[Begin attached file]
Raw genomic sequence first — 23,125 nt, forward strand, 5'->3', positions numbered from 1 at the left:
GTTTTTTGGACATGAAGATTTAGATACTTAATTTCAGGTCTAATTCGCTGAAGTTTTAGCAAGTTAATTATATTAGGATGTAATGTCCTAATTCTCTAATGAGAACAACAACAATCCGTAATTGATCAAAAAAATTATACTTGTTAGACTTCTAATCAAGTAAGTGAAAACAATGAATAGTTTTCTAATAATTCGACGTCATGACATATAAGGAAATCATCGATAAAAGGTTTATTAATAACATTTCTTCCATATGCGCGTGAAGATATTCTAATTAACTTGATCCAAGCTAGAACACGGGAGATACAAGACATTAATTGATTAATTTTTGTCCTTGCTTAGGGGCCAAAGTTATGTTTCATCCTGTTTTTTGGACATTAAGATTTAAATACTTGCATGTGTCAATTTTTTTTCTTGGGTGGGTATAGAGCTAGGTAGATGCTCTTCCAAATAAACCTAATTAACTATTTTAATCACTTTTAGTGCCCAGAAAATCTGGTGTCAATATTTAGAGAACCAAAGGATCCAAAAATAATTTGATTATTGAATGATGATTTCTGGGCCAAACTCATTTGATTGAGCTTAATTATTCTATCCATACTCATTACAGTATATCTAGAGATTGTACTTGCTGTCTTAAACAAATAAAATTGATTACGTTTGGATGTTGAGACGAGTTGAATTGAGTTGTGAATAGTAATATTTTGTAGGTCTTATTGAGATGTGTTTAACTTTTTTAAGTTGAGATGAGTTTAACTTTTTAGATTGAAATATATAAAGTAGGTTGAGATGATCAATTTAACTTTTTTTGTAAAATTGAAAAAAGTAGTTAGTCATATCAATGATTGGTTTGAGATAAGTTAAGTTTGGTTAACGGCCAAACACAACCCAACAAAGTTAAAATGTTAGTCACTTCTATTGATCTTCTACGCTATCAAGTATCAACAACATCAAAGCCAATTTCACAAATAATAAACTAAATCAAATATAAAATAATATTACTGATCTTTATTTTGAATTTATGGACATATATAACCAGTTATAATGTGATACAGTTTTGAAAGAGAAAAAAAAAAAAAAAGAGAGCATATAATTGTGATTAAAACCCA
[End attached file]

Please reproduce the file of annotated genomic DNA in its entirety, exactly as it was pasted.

Raw genomic sequence first — 23,125 nt, forward strand, 5'->3', positions numbered from 1 at the left:
GTTTTTTGGACATGAAGATTTAGATACTTAATTTCAGGTCTAATTCGCTGAAGTTTTAGCAAGTTAATTATATTAGGATGTAATGTCCTAATTCTCTAATGAGAACAACAACAATCCGTAATTGATCAAAAAAATTATACTTGTTAGACTTCTAATCAAGTAAGTGAAAACAATGAATAGTTTTCTAATAATTCGACGTCATGACATATAAGGAAATCATCGATAAAAGGTTTATTAATAACATTTCTTCCATATGCGCGTGAAGATATTCTAATTAACTTGATCCAAGCTAGAACACGGGAGATACAAGACATTAATTGATTAATTTTTGTCCTTGCTTAGGGGCCAAAGTTATGTTTCATCCTGTTTTTTGGACATTAAGATTTAAATACTTGCATGTGTCAATTTTTTTTCTTGGGTGGGTATAGAGCTAGGTAGATGCTCTTCCAAATAAACCTAATTAACTATTTTAATCACTTTTAGTGCCCAGAAAATCTGGTGTCAATATTTAGAGAACCAAAGGATCCAAAAATAATTTGATTATTGAATGATGATTTCTGGGCCAAACTCATTTGATTGAGCTTAATTATTCTATCCATACTCATTACAGTATATCTAGAGATTGTACTTGCTGTCTTAAACAAATAAAATTGATTACGTTTGGATGTTGAGACGAGTTGAATTGAGTTGTGAATAGTAATATTTTGTAGGTCTTATTGAGATGTGTTTAACTTTTTTAAGTTGAGATGAGTTTAACTTTTTAGATTGAAATATATAAAGTAGGTTGAGATGATCAATTTAACTTTTTTTGTAAAATTGAAAAAAGTAGTTAGTCATATCAATGATTGGTTTGAGATAAGTTAAGTTTGGTTAACGGCCAAACACAACCCAACAAAGTTAAAATGTTAGTCACTTCTATTGATCTTCTACGCTATCAAGTATCAACAACATCAAAGCCAATTTCACAAATAATAAACTAAATCAAATATAAAATAATATTACTGATCTTTATTTTGAATTTATGGACATATATAACCAGTTATAATGTGATACAGTTTTGAAAGAGAAAAAAAAAAAAAAAGAGAGCATATAATTGTGATTAAAACCCA